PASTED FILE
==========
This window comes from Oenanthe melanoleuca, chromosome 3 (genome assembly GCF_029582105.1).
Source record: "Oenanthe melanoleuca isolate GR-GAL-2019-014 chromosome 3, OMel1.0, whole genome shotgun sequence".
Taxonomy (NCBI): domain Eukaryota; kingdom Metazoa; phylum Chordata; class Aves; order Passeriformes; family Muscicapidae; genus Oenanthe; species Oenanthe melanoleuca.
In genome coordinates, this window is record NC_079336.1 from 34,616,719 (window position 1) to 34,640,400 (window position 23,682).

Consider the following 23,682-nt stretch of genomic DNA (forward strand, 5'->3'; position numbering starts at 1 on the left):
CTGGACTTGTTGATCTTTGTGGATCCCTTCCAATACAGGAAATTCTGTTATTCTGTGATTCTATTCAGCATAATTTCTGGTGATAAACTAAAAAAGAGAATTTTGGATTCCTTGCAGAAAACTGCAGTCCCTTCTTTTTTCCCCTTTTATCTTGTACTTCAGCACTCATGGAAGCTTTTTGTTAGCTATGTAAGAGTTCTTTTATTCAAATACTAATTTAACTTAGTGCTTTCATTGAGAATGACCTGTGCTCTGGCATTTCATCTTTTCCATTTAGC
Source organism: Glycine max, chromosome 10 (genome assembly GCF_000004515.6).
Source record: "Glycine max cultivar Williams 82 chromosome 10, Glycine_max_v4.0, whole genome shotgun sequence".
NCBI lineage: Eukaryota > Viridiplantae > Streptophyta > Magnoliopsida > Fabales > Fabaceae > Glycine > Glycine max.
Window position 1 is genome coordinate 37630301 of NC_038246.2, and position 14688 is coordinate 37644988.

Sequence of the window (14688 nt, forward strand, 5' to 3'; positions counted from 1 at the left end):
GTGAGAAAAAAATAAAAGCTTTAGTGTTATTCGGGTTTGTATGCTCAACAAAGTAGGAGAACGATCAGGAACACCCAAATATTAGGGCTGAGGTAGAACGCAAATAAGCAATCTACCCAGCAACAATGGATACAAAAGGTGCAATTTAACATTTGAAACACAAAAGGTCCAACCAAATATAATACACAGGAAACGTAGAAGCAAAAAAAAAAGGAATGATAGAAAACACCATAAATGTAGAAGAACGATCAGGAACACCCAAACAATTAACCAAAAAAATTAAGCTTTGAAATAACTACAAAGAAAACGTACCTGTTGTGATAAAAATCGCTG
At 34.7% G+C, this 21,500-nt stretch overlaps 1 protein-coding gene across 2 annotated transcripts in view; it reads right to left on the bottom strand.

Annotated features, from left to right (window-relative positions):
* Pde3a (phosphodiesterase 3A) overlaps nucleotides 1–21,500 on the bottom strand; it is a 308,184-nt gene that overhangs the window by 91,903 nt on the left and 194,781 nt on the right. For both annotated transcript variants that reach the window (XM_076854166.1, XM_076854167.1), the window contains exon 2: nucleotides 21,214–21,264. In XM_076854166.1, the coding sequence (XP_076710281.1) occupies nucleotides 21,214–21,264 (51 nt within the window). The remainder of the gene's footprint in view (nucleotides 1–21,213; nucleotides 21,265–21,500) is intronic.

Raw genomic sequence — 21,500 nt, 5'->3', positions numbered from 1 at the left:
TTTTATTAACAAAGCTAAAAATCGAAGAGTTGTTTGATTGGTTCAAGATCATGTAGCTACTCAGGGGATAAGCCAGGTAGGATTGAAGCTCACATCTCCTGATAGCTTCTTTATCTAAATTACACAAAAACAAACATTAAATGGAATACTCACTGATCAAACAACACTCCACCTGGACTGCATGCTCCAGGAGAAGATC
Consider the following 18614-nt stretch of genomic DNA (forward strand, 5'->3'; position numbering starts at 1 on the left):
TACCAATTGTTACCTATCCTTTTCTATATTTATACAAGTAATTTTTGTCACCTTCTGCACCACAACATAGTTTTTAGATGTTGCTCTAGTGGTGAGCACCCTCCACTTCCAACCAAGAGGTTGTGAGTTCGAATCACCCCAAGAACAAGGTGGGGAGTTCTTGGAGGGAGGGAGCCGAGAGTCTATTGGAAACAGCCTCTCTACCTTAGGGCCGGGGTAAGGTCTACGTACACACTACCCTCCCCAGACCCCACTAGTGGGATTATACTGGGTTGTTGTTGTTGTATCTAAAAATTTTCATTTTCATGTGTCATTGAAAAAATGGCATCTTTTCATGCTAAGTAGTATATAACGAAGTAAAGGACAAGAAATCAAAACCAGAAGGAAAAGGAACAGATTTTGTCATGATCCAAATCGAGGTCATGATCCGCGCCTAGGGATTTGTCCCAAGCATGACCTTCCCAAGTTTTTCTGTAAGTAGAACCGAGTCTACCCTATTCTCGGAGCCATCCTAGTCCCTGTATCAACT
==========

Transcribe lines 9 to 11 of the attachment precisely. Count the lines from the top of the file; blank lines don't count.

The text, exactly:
NCBI lineage: Eukaryota > Viridiplantae > Streptophyta > Magnoliopsida > Fabales > Fabaceae > Glycine > Glycine max.
Window position 1 is genome coordinate 37630301 of NC_038246.2, and position 14688 is coordinate 37644988.

Sequence of the window (14688 nt, forward strand, 5' to 3'; positions counted from 1 at the left end):